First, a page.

For Immediate Release
Contact: Bernadette Ellorin, 347.244.8953
NEW YORK CITY, October 2, 2012 — A wave of violent assaults is hitting the 11 hospitals in the NYC Health and Hospitals Corporation (HHC) system. And in each case, inadequate nurse staffing played a big role.
For the past 6 months, reports of workplace violence have gone up from Bellevue, Kings County, Queens, Woodhull, Elmhurst and other hospitals. There reports include incidents of grabbing, choking, shoving, punching, and other forms of violence, and some nurses have suffered broken bones and other serious injuries requiring medical attention and lost work time.
Nurses say having adequate staff on units would prevent most assaults. They are tired of having their complaints about staffing ignored. The lack of adequate staffing at HHC facilities is putting both patients and staff at risk of harm.
Though nurses’ first priority is to increase staffing and implement other measures to prevent assaults, they are also being victimized a second time in the aftermath of the attacks. Management often tries to sweep reports of incidents from RNs under the rug, finding excuses to not take them seriously or to downgrade the charges. Assaulted nurses are often accused of causing or contributing to the attacks, and at times have been subject to discipline. Attempts to get protection from hospital police and local NYPD precincts are also often ignored.
NYSNA nurses are no longer willing to allow short staffing and violence to be a part of their job. They are fighting back, and some HHC hospitals are being forced to take action.
When a Queens Hospital nurse was assaulted, Hospital Police administrators refused to help her press charges and tried to get her to drop the matter, forcing her to go to the local precinct to file charges.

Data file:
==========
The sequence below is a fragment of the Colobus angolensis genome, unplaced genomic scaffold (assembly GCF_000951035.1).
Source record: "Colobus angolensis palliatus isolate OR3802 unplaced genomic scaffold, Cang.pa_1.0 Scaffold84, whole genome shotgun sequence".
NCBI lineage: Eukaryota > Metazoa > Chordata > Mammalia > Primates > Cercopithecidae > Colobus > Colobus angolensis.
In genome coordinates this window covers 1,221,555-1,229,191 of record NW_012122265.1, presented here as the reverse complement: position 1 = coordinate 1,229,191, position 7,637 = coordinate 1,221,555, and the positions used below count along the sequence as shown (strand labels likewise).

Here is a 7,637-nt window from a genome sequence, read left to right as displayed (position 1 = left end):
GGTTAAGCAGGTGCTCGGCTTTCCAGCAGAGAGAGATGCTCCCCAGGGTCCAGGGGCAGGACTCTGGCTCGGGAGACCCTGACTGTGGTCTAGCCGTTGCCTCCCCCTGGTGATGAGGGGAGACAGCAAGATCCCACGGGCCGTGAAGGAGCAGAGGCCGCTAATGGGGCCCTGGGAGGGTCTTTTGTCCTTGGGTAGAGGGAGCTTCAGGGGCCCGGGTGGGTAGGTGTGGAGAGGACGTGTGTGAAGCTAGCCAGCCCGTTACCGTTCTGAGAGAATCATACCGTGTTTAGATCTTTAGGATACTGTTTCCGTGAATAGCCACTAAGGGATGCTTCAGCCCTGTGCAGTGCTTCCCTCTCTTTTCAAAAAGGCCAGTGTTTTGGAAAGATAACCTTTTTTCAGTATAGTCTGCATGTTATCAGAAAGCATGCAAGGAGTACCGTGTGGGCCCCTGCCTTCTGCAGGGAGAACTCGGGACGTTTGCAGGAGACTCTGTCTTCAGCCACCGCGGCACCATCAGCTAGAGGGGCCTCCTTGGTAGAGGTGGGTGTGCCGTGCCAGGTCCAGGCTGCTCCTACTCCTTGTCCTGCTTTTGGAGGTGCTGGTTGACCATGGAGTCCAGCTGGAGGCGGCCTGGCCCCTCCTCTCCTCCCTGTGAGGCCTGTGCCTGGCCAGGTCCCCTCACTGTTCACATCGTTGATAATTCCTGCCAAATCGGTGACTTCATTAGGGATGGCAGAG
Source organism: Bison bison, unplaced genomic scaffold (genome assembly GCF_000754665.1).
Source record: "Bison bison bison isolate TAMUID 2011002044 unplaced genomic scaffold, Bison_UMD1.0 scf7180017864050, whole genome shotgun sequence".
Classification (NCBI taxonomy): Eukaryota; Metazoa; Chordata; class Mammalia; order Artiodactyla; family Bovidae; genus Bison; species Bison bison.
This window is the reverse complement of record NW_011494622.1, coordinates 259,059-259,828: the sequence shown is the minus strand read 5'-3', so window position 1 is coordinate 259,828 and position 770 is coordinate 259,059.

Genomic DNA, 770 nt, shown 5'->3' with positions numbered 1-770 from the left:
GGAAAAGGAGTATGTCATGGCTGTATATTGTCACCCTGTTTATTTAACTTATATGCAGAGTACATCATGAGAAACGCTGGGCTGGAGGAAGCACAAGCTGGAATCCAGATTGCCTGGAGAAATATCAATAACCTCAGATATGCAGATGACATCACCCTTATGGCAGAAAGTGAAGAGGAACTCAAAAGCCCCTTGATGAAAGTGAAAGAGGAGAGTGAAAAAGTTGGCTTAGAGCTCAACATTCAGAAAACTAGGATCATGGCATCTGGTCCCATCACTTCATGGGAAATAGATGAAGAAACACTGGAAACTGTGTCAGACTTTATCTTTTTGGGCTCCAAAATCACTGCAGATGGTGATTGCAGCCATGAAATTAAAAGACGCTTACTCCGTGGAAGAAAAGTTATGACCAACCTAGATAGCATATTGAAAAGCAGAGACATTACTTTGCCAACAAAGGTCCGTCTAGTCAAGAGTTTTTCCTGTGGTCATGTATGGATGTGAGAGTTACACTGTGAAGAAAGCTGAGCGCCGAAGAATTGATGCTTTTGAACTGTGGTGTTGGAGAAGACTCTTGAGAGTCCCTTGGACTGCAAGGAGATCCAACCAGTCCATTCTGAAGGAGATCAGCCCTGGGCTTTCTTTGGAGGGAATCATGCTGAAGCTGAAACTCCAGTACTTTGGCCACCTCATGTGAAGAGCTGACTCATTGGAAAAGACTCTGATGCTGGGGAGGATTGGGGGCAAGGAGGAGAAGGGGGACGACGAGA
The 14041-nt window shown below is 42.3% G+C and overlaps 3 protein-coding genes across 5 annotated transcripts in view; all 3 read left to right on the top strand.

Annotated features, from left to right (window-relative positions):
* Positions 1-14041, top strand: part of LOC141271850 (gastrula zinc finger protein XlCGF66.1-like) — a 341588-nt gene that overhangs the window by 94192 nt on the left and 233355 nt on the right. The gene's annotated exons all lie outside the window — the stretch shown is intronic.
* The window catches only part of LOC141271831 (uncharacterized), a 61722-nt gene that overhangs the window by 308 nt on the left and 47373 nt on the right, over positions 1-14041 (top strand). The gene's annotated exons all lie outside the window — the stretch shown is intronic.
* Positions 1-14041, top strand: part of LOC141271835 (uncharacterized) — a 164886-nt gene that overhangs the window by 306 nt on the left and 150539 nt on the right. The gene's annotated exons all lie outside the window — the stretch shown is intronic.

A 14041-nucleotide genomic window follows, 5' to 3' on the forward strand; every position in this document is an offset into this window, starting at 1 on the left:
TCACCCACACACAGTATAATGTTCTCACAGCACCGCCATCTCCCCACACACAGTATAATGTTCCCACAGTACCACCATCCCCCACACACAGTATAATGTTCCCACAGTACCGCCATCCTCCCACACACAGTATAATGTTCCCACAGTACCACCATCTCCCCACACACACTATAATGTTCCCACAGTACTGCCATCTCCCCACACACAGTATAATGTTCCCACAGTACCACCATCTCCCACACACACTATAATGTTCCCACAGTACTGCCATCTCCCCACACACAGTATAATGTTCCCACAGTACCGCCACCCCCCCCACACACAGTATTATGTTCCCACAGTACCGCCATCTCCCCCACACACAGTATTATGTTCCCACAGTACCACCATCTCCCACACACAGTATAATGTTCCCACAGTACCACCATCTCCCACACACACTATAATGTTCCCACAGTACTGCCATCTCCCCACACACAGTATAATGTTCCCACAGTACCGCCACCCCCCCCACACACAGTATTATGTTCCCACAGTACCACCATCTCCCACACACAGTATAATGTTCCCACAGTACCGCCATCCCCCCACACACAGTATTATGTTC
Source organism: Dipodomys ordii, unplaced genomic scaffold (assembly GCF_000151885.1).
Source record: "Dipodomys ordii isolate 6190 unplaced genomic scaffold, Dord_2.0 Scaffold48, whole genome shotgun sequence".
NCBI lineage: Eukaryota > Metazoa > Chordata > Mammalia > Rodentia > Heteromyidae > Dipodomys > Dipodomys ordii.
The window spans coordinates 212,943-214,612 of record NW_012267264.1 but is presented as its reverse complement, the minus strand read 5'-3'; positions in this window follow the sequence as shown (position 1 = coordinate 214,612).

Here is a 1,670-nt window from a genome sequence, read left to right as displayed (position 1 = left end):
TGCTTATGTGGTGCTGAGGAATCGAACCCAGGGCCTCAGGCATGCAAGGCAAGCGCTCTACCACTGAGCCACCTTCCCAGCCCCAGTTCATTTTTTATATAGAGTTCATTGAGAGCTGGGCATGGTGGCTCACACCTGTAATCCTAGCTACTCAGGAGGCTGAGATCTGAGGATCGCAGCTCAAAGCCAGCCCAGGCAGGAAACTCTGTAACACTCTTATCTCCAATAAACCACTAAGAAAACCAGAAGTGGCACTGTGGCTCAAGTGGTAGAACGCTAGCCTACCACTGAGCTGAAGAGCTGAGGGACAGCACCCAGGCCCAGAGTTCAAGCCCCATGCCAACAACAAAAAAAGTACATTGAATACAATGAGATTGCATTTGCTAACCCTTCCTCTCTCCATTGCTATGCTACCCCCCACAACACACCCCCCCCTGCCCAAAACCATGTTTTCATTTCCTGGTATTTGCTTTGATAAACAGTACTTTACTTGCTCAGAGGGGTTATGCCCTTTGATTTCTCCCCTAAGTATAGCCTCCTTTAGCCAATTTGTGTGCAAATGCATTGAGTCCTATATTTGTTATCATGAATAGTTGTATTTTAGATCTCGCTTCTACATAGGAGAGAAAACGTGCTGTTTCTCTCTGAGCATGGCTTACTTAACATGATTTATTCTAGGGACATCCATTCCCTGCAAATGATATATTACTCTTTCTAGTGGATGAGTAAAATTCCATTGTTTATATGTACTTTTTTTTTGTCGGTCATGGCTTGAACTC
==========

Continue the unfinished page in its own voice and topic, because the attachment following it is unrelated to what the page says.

Queens Hospital nurses stepped up their advocacy and demanded a meeting with the hospital CEO. At Queens Hospital the nurses won a 9-step action plan from management and hospital police to deal with violence on the job.
“When a nurse reports an assault, they run into too many barriers,” says Lindella Artman, an RN at Queens Hospital who was central to winning the new policy at the hospital. “They’ll tell you ‘This is not reportable.’ Hospital Police have needed a clear policy for a long time.”
NYSNA has developed its own 10-point plan of action on Workplace Violence against Nurses, at the top of which is the implementation of minimum staffing ratios to meet patient care needs and prevent incidents of workplace violence. The plan also calls for greater nurse involvement in addressing workplace violence issues and demands that hospital administrators, hospital police commanders and NYPD precincts step up to treat assaults on nurses with the seriousness that our nurses deserve.
NYSNA is currently addressing other reports of nurse assault in HHC hospitals as it continues to push for the passage of safe staffing legislation in Albany.
“Nurses deserve the protection of the law,” said Eurica Walters-Rodney, an RN at Woodhull Hospital. “We need to stop sending the wrong message to nurses and our patients – it teaches people that they can hurt a nurse and get away with it.”
The New York State Nurses Association is the voice for nursing in the Empire State. With more than 37,000 members, it is New York’s largest professional association and union for registered nurses. The association represents registered nurses, and some all-professional bargaining units, in New York and New Jersey. It supports nurses and nursing practice through education, research, legislative advocacy, and collective bargaining.
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